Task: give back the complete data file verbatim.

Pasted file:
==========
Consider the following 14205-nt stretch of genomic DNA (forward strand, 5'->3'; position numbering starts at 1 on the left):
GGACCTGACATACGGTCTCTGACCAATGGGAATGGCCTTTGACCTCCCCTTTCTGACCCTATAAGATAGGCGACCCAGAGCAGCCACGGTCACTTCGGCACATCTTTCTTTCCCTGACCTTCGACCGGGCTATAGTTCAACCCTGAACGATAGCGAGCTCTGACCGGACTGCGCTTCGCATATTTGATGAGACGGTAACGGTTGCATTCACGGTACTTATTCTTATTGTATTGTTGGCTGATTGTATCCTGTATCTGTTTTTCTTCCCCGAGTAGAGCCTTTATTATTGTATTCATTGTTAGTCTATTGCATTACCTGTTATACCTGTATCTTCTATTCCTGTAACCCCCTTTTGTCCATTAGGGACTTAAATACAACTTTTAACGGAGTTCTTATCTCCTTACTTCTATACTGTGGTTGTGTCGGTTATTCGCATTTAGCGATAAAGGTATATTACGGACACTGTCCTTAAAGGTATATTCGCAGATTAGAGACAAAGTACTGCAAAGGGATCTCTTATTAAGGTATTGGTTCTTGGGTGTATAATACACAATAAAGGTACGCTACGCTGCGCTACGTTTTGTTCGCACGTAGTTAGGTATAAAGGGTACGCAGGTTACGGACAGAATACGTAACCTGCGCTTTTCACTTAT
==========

Consider the following 14205-nt stretch of genomic DNA (forward strand, 5'->3'; position numbering starts at 1 on the left):
GGACCTGACATACGGTCTCTGACCAATGGGAATGGCCTTTGACCTCCCCTTTCTGACCCTATAAGATAGGCGACCCAGAGCAGCCACGGTCACTTCGGCACATCTTTCTTTCCCTGACCTTCGACCGGGCTATAGTTCAACCCTGAACGATAGCGAGCTCTGACCGGACTGCGCTTCGCATATTTGATGAGACGGTAACGGTTGCATTCACGGTACTTATTCTTATTGTATTGTTGGCTGATTGTATCCTGTATCTGTTTTTCTTCCCCGAGTAGAGCCTTTATTATTGTATTCATTGTTAGTCTATTGCATTACCTGTTATACCTGTATCTTCTATTCCTGTAACCCCCTTTTGTCCATTAGGGACTTAAATACAACTTTTAACGGAGTTCTTATCTCCTTACTTCTATACTGTGGTTGTGTCGGTTATTCGCATTTAGCGATAAAGGTATATTACGGACACTGTCCTTAAAGGTATATTCGCAGATTAGAGACAAAGTACTGCAAAGGGATCTCTTATTAAGGTATTGGTTCTTGGGTGTATAATACACAATAAAGGTACGCTACGCTGCGCTACGTTTTGTTCGCACGTAGTTAGGTATAAAGGGTACGCAGGTTACGGACAGAATACGTAACCTGCGCTTTTCACTTAT